• Do not wait for that day which will never come when you will FINALLY have time to clean out the inbox. Instead, create a new folder labeled “old emails through today’s date,” move everything out and start fresh.

Create A Uniform, Logical Folder System

  • Most companies seem to leave it up to each staffer to create their own email folder system. It is better to agree on a logical filing system so that a) people can more easily search their own emails and b) colleagues can cover the work of others who have stepped out or left the company. Certainly, email servers have improved their attribute-based search options, but oftentimes searches return too many emails and one has to waste time scrolling.

Use A CRM To Manage Owners, Vendors, and Guests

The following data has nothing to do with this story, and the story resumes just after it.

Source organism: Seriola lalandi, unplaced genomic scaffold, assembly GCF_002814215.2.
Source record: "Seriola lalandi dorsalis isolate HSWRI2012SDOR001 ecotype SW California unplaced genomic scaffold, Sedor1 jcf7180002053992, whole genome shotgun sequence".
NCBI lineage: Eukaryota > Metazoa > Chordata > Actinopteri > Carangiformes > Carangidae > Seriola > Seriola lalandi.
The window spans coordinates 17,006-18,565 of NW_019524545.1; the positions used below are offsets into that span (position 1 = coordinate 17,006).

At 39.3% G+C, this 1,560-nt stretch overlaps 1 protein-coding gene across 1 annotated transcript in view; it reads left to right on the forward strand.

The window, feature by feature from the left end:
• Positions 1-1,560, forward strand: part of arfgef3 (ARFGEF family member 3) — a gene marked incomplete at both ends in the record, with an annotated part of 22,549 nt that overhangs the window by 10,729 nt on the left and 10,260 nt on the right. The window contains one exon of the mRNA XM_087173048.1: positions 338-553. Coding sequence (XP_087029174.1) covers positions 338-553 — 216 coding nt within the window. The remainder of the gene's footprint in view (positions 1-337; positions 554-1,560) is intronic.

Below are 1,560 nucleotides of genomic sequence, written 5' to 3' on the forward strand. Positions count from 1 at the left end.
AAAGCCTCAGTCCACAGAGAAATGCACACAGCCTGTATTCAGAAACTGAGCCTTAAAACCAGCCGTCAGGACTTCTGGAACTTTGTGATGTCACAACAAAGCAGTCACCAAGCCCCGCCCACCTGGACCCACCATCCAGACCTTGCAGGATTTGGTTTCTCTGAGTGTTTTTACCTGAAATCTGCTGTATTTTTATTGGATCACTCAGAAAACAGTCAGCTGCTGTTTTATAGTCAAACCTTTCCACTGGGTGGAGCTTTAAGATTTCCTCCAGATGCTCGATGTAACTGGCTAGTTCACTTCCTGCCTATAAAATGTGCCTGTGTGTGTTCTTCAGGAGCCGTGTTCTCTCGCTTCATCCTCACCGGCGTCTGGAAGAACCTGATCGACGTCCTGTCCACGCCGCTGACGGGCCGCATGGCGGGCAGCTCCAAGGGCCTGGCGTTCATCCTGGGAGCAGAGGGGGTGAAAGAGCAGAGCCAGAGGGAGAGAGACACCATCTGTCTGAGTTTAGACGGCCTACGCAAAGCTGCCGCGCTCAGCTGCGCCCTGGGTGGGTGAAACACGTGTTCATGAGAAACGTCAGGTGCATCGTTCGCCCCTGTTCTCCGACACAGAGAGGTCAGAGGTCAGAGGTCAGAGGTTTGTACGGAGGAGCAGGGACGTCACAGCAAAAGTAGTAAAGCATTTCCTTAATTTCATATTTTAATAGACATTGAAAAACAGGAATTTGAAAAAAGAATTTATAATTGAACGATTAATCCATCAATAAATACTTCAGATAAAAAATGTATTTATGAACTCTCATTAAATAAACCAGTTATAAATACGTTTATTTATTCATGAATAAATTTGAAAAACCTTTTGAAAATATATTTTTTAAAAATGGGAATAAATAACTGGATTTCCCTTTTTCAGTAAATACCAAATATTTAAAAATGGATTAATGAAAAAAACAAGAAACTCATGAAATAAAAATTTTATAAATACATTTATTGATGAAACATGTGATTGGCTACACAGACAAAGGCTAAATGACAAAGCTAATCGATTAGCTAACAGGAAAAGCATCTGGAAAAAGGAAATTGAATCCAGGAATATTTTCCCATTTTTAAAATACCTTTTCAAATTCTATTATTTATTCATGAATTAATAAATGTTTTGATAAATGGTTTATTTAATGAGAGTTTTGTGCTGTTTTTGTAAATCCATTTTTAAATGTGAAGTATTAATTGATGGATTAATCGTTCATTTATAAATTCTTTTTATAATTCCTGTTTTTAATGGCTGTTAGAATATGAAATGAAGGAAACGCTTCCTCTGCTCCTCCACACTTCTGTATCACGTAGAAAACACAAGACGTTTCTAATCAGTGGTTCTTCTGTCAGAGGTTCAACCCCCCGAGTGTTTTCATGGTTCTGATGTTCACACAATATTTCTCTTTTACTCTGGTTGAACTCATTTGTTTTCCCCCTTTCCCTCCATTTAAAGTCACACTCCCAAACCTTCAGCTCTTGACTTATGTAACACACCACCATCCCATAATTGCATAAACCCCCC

• Too many people seem to by trying to organize their business relationships through their email servers, by flagging emails, leaving them in the inbox until resolved, and using basic appointment/meeting scheduling options in systems such as Outlook and Gmail which were never designed to be CRM’s. Many VR companies recognize that email is a very effective distribution booking channel and have invested in lead tracking tools such as those provided by TravelNet (TRACKPulse), Navis (Narrowcast), and by some of PMS systems. However, in the VR space, we also have another set of customers which are of course the homeowners, as well as internal customers we relay heavily on which are key vendor-partners. These relationships should also be managed by using one of the many cloud-based CRM’s. Most readers will think of SalesForce, and a Google search will reveal dozens of options. Personally, I use ZoHo because it is very robust, affordable, and integrates with Gmail.